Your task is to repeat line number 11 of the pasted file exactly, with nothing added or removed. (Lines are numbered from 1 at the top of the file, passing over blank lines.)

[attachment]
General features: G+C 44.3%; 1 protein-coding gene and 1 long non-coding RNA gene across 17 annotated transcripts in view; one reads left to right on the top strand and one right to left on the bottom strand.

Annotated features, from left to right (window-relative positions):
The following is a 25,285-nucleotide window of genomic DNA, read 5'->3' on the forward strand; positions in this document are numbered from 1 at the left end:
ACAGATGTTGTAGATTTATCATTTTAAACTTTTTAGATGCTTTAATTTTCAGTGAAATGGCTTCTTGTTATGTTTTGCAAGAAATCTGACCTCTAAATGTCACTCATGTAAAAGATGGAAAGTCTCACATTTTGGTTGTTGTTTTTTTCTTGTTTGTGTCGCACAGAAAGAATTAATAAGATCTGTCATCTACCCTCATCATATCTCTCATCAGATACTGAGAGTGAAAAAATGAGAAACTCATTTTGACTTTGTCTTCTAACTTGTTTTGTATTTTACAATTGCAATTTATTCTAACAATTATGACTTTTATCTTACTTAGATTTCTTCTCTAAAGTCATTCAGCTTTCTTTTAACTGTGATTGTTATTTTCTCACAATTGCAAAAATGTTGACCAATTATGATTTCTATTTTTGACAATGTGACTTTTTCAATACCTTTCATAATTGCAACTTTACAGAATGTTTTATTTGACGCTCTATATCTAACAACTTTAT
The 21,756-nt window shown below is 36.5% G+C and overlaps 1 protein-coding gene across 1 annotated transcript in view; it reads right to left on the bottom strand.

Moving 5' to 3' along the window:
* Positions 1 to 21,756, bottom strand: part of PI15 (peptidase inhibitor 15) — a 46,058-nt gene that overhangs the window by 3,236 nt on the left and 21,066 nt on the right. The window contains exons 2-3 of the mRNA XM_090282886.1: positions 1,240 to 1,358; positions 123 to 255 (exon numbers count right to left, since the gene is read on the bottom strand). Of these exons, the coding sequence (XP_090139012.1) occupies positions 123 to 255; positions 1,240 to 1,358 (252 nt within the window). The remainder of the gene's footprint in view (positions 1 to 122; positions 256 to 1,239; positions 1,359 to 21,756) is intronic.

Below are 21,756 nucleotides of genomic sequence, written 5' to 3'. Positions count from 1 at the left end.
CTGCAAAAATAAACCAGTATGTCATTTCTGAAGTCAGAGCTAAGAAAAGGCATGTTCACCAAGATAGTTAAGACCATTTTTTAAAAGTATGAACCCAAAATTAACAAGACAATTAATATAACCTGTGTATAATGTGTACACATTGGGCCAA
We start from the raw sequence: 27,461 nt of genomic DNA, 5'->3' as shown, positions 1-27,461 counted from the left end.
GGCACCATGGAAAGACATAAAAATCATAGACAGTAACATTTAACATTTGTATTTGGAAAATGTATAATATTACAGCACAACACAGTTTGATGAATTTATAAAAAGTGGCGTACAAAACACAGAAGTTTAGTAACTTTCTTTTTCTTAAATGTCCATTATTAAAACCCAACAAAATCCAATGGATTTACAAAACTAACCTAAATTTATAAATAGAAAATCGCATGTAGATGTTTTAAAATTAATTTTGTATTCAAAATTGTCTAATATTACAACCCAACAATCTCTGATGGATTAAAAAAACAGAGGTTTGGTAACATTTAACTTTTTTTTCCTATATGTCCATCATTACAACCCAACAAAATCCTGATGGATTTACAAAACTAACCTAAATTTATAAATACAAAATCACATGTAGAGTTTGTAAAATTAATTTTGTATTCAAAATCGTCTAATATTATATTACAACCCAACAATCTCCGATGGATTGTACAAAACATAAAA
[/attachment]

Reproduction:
GGCACCATGGAAAGACATAAAAATCATAGACAGTAACATTTAACATTTGTATTTGGAAAATGTATAATATTACAGCACAACACAGTTTGATGAATTTATAAAAAGTGGCGTACAAAACACAGAAGTTTAGTAACTTTCTTTTTCTTAAATGTCCATTATTAAAACCCAACAAAATCCAATGGATTTACAAAACTAACCTAAATTTATAAATAGAAAATCGCATGTAGATGTTTTAAAATTAATTTTGTATTCAAAATTGTCTAATATTACAACCCAACAATCTCTGATGGATTAAAAAAACAGAGGTTTGGTAACATTTAACTTTTTTTTCCTATATGTCCATCATTACAACCCAACAAAATCCTGATGGATTTACAAAACTAACCTAAATTTATAAATACAAAATCACATGTAGAGTTTGTAAAATTAATTTTGTATTCAAAATCGTCTAATATTATATTACAACCCAACAATCTCCGATGGATTGTACAAAACATAAAA